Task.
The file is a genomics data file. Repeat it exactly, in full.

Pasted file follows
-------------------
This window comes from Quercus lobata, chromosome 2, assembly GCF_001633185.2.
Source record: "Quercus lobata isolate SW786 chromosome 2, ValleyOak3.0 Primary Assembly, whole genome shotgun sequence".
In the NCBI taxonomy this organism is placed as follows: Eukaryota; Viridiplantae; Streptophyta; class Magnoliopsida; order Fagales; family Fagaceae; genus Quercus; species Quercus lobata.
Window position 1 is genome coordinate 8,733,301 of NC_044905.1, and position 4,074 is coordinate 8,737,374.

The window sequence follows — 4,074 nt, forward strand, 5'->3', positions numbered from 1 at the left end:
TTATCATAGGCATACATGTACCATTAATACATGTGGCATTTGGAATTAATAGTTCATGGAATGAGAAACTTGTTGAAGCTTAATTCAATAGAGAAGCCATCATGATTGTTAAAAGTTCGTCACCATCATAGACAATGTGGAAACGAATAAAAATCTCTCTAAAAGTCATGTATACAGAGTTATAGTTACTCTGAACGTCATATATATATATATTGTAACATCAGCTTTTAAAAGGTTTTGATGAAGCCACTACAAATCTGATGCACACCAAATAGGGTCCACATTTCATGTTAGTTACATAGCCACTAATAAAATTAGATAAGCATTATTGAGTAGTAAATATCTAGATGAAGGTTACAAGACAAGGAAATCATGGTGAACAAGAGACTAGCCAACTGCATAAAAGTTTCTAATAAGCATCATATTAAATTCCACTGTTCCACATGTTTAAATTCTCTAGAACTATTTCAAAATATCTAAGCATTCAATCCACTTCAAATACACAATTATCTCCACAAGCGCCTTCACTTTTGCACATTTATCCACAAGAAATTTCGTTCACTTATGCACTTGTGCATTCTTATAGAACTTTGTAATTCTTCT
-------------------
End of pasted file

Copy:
This window comes from Quercus lobata, chromosome 2, assembly GCF_001633185.2.
Source record: "Quercus lobata isolate SW786 chromosome 2, ValleyOak3.0 Primary Assembly, whole genome shotgun sequence".
In the NCBI taxonomy this organism is placed as follows: Eukaryota; Viridiplantae; Streptophyta; class Magnoliopsida; order Fagales; family Fagaceae; genus Quercus; species Quercus lobata.
Window position 1 is genome coordinate 8,733,301 of NC_044905.1, and position 4,074 is coordinate 8,737,374.

The window sequence follows — 4,074 nt, forward strand, 5'->3', positions numbered from 1 at the left end:
TTATCATAGGCATACATGTACCATTAATACATGTGGCATTTGGAATTAATAGTTCATGGAATGAGAAACTTGTTGAAGCTTAATTCAATAGAGAAGCCATCATGATTGTTAAAAGTTCGTCACCATCATAGACAATGTGGAAACGAATAAAAATCTCTCTAAAAGTCATGTATACAGAGTTATAGTTACTCTGAACGTCATATATATATATATTGTAACATCAGCTTTTAAAAGGTTTTGATGAAGCCACTACAAATCTGATGCACACCAAATAGGGTCCACATTTCATGTTAGTTACATAGCCACTAATAAAATTAGATAAGCATTATTGAGTAGTAAATATCTAGATGAAGGTTACAAGACAAGGAAATCATGGTGAACAAGAGACTAGCCAACTGCATAAAAGTTTCTAATAAGCATCATATTAAATTCCACTGTTCCACATGTTTAAATTCTCTAGAACTATTTCAAAATATCTAAGCATTCAATCCACTTCAAATACACAATTATCTCCACAAGCGCCTTCACTTTTGCACATTTATCCACAAGAAATTTCGTTCACTTATGCACTTGTGCATTCTTATAGAACTTTGTAATTCTTCT